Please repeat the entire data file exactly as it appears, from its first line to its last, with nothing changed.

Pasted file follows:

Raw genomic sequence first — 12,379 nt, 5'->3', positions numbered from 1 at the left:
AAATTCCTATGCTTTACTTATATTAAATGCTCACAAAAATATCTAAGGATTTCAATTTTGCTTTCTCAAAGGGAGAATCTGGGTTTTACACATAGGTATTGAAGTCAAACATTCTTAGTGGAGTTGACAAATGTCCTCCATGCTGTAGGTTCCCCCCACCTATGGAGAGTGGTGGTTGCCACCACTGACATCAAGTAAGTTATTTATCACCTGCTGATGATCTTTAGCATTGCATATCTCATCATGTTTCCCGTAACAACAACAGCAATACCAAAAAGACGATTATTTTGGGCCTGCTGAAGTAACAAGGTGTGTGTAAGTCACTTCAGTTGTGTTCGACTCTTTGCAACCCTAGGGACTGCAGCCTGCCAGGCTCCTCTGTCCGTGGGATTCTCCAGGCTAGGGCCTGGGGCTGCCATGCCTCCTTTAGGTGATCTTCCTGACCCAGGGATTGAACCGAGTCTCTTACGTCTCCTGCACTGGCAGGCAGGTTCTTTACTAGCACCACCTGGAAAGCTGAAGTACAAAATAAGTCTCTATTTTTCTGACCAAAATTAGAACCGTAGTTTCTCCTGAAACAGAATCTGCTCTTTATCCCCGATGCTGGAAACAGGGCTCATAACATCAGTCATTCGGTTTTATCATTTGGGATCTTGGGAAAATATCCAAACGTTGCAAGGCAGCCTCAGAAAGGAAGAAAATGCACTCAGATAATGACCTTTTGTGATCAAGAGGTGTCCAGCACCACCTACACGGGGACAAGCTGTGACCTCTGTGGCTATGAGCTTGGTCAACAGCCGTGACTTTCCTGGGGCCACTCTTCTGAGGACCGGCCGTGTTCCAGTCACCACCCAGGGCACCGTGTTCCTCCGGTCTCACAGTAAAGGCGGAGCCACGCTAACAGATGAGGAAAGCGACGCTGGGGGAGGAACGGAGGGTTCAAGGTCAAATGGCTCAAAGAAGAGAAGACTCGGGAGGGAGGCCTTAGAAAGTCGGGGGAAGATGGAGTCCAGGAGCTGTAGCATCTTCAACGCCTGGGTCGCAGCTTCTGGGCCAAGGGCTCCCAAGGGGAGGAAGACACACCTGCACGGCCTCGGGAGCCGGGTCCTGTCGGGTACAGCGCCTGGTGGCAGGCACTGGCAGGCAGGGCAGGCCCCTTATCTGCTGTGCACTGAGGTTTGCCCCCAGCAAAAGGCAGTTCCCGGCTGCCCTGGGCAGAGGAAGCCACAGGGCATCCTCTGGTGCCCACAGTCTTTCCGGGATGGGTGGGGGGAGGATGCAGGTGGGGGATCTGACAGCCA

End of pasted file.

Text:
Raw genomic sequence first — 12,379 nt, 5'->3', positions numbered from 1 at the left:
AAATTCCTATGCTTTACTTATATTAAATGCTCACAAAAATATCTAAGGATTTCAATTTTGCTTTCTCAAAGGGAGAATCTGGGTTTTACACATAGGTATTGAAGTCAAACATTCTTAGTGGAGTTGACAAATGTCCTCCATGCTGTAGGTTCCCCCCACCTATGGAGAGTGGTGGTTGCCACCACTGACATCAAGTAAGTTATTTATCACCTGCTGATGATCTTTAGCATTGCATATCTCATCATGTTTCCCGTAACAACAACAGCAATACCAAAAAGACGATTATTTTGGGCCTGCTGAAGTAACAAGGTGTGTGTAAGTCACTTCAGTTGTGTTCGACTCTTTGCAACCCTAGGGACTGCAGCCTGCCAGGCTCCTCTGTCCGTGGGATTCTCCAGGCTAGGGCCTGGGGCTGCCATGCCTCCTTTAGGTGATCTTCCTGACCCAGGGATTGAACCGAGTCTCTTACGTCTCCTGCACTGGCAGGCAGGTTCTTTACTAGCACCACCTGGAAAGCTGAAGTACAAAATAAGTCTCTATTTTTCTGACCAAAATTAGAACCGTAGTTTCTCCTGAAACAGAATCTGCTCTTTATCCCCGATGCTGGAAACAGGGCTCATAACATCAGTCATTCGGTTTTATCATTTGGGATCTTGGGAAAATATCCAAACGTTGCAAGGCAGCCTCAGAAAGGAAGAAAATGCACTCAGATAATGACCTTTTGTGATCAAGAGGTGTCCAGCACCACCTACACGGGGACAAGCTGTGACCTCTGTGGCTATGAGCTTGGTCAACAGCCGTGACTTTCCTGGGGCCACTCTTCTGAGGACCGGCCGTGTTCCAGTCACCACCCAGGGCACCGTGTTCCTCCGGTCTCACAGTAAAGGCGGAGCCACGCTAACAGATGAGGAAAGCGACGCTGGGGGAGGAACGGAGGGTTCAAGGTCAAATGGCTCAAAGAAGAGAAGACTCGGGAGGGAGGCCTTAGAAAGTCGGGGGAAGATGGAGTCCAGGAGCTGTAGCATCTTCAACGCCTGGGTCGCAGCTTCTGGGCCAAGGGCTCCCAAGGGGAGGAAGACACACCTGCACGGCCTCGGGAGCCGGGTCCTGTCGGGTACAGCGCCTGGTGGCAGGCACTGGCAGGCAGGGCAGGCCCCTTATCTGCTGTGCACTGAGGTTTGCCCCCAGCAAAAGGCAGTTCCCGGCTGCCCTGGGCAGAGGAAGCCACAGGGCATCCTCTGGTGCCCACAGTCTTTCCGGGATGGGTGGGGGGAGGATGCAGGTGGGGGATCTGACAGCCA